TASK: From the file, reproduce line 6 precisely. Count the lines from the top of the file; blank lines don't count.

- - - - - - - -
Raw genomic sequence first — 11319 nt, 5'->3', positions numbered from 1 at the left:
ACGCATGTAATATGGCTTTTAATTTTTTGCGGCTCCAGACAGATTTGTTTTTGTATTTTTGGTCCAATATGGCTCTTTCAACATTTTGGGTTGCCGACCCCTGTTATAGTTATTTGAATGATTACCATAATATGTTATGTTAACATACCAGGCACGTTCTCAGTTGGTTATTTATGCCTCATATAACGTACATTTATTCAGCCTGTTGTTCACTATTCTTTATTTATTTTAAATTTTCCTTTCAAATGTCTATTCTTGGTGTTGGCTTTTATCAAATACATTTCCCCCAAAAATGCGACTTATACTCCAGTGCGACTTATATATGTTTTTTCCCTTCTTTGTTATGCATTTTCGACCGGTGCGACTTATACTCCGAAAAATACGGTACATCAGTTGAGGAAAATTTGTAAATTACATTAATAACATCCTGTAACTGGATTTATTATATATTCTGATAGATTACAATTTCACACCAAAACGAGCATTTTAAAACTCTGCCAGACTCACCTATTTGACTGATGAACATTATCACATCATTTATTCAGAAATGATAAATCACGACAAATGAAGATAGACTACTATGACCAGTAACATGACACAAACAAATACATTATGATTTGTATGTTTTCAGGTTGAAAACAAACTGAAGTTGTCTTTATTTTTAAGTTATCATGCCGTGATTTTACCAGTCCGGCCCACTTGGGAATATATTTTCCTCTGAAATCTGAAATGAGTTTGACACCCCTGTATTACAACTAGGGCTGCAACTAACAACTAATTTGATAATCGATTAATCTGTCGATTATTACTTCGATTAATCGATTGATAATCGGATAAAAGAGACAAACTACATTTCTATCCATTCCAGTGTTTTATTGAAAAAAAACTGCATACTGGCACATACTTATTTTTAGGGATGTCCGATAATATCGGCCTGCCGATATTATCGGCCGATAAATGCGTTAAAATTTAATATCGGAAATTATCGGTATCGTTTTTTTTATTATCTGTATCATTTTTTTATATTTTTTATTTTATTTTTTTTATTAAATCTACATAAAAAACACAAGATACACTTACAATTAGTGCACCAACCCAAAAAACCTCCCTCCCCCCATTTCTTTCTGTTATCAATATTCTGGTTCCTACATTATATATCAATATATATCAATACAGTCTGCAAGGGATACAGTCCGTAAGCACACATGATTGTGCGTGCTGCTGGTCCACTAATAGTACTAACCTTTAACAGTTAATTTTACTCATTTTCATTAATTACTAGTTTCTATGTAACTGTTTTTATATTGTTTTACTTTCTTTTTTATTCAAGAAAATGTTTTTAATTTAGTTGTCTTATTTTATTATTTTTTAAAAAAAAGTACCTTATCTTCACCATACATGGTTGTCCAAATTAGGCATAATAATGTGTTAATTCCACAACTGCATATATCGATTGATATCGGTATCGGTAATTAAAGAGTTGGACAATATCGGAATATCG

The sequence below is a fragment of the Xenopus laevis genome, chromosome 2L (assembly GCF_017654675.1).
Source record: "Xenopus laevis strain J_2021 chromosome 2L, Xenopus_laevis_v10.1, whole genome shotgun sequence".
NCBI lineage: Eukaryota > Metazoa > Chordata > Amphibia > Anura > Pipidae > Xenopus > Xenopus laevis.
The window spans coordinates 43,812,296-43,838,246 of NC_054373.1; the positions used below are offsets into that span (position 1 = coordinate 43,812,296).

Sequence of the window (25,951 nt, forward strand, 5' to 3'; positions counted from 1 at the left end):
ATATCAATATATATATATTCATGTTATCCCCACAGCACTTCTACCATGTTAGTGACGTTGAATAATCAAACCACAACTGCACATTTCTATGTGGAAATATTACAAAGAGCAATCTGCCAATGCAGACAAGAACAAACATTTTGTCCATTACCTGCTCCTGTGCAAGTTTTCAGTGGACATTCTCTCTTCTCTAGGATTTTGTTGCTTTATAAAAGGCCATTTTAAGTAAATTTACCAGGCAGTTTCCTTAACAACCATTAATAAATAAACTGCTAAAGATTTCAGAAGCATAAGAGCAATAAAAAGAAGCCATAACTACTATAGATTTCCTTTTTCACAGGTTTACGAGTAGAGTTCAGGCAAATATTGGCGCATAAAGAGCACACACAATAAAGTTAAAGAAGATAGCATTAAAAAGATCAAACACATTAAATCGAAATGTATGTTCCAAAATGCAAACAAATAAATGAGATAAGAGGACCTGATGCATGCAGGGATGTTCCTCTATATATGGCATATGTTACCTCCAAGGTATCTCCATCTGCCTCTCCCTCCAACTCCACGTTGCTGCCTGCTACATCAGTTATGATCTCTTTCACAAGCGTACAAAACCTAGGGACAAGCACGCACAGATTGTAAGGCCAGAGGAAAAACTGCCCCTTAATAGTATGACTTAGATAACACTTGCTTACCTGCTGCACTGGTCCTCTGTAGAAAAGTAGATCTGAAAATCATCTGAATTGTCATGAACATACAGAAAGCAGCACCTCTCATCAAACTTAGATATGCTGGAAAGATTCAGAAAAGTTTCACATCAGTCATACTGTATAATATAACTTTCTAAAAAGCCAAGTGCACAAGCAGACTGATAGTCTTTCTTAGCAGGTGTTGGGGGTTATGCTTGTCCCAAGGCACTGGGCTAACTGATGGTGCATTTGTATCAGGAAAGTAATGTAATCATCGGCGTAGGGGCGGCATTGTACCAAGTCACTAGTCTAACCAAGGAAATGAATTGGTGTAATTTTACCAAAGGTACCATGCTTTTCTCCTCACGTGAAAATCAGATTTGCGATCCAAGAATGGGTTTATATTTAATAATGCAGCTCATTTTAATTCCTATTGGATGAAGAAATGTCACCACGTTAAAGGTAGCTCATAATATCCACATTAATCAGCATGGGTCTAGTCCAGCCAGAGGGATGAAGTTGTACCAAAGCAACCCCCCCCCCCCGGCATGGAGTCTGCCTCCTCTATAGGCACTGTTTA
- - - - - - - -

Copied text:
The window spans coordinates 43,812,296-43,838,246 of NC_054373.1; the positions used below are offsets into that span (position 1 = coordinate 43,812,296).